Accession Number:

ADA634334

Title:

Variability of Optical Attenuation and Fluorescence in Coastal Environments

Descriptive Note:

Corporate Author:

MIAMI UNIV FL ROSENSTIEL SCHOOL OF MARINE AND ATMOSPHERIC SCIENCE

Personal Author(s):

Report Date:

1997-09-30

Pagination or Media Count:

5.0

Abstract:

LONG-TERM GOALS. Our primary long-term scientific goal in this program has been to develop an understanding of the physical and chemical processes affecting CDOM colored dissolved organic matter and the resultant changes of attenuation of ultraviolet and visible radiation in seawater. The chemical constituent of seawater which absorbs most of the incident solar radiation is collectively referred to as colored dissolved organic matter CDOM. CDOM is a complex aggregate of various organic compounds derived from marine and terrestrial origins. The two major sources of the CDOM are the marine biota e.g. exudates and recycling products and terrestrial humic material which is introduced to the oceans mainly by rivers. It is the photochemically active fraction of these two major sources that initiate most of the photochemical reactions in seawater. Such reactions not only alter the CDOM, but also initiate reaction chains which affect the chemical speciation of oxygen, transition metals, and various organic compounds. These reactions can have profound effects on the chemical characteristics of seawater and also on biological and physical properties such as optical absorbance and luminescence.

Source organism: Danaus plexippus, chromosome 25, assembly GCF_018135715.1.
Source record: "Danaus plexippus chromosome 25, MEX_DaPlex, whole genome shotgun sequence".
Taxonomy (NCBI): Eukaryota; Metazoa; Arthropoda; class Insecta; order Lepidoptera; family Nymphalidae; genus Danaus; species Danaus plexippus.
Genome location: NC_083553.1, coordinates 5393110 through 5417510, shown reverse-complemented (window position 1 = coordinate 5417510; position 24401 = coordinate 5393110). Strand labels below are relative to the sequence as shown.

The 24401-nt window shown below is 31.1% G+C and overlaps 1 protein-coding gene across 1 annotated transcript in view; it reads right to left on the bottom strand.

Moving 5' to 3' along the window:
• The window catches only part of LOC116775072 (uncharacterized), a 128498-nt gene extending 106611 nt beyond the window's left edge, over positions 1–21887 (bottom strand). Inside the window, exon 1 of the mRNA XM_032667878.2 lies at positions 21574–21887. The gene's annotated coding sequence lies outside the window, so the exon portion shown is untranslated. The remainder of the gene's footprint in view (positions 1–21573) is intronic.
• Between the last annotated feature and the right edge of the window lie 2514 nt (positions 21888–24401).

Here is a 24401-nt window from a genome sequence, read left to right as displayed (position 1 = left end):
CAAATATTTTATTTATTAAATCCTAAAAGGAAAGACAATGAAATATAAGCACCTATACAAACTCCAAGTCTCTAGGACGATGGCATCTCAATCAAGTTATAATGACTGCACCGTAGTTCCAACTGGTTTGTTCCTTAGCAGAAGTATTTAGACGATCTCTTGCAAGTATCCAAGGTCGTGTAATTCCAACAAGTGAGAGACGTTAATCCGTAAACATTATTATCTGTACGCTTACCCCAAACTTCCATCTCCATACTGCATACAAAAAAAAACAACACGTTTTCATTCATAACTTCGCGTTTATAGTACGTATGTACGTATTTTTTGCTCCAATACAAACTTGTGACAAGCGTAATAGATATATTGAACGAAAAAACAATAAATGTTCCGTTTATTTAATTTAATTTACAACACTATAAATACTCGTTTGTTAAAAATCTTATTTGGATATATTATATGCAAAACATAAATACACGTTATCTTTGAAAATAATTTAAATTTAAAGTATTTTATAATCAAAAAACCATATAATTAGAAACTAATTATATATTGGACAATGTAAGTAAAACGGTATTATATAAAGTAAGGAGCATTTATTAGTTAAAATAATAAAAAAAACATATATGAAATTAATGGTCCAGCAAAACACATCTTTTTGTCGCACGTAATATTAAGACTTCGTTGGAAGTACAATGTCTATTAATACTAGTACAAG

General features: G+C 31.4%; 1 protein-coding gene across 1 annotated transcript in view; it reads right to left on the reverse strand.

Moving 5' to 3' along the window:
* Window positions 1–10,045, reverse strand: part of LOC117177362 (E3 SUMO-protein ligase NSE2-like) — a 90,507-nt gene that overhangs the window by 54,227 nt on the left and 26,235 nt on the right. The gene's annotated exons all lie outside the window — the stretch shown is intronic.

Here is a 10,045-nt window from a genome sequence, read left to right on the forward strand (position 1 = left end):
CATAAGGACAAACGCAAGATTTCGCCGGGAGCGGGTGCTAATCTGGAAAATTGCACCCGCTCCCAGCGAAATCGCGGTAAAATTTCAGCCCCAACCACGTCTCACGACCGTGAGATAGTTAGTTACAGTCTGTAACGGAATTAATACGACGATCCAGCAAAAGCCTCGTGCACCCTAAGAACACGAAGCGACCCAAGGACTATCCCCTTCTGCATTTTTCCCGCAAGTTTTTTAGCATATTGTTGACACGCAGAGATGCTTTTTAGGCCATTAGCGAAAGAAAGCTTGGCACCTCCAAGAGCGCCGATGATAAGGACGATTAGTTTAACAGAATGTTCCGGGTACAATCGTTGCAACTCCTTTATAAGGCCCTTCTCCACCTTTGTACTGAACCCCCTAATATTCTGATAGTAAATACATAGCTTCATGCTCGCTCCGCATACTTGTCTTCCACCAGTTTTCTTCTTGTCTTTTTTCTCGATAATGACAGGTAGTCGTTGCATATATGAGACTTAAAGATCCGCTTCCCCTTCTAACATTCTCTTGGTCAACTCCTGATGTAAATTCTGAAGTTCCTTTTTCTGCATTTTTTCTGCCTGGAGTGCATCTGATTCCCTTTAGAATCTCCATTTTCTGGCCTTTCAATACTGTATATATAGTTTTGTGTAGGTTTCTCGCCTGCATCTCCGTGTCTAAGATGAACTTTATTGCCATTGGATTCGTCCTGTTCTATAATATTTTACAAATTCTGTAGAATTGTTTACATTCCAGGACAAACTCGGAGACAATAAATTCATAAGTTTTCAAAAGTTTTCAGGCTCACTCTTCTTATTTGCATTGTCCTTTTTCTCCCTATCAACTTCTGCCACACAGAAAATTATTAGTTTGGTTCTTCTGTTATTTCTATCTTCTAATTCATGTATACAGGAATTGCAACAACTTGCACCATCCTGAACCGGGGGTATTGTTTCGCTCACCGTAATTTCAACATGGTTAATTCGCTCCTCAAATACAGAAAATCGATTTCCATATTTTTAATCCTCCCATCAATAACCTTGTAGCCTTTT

Subject Categories:

  • Biology
  • Physical and Dynamic Oceanography
  • Optics

Distribution Statement:

APPROVED FOR PUBLIC RELEASE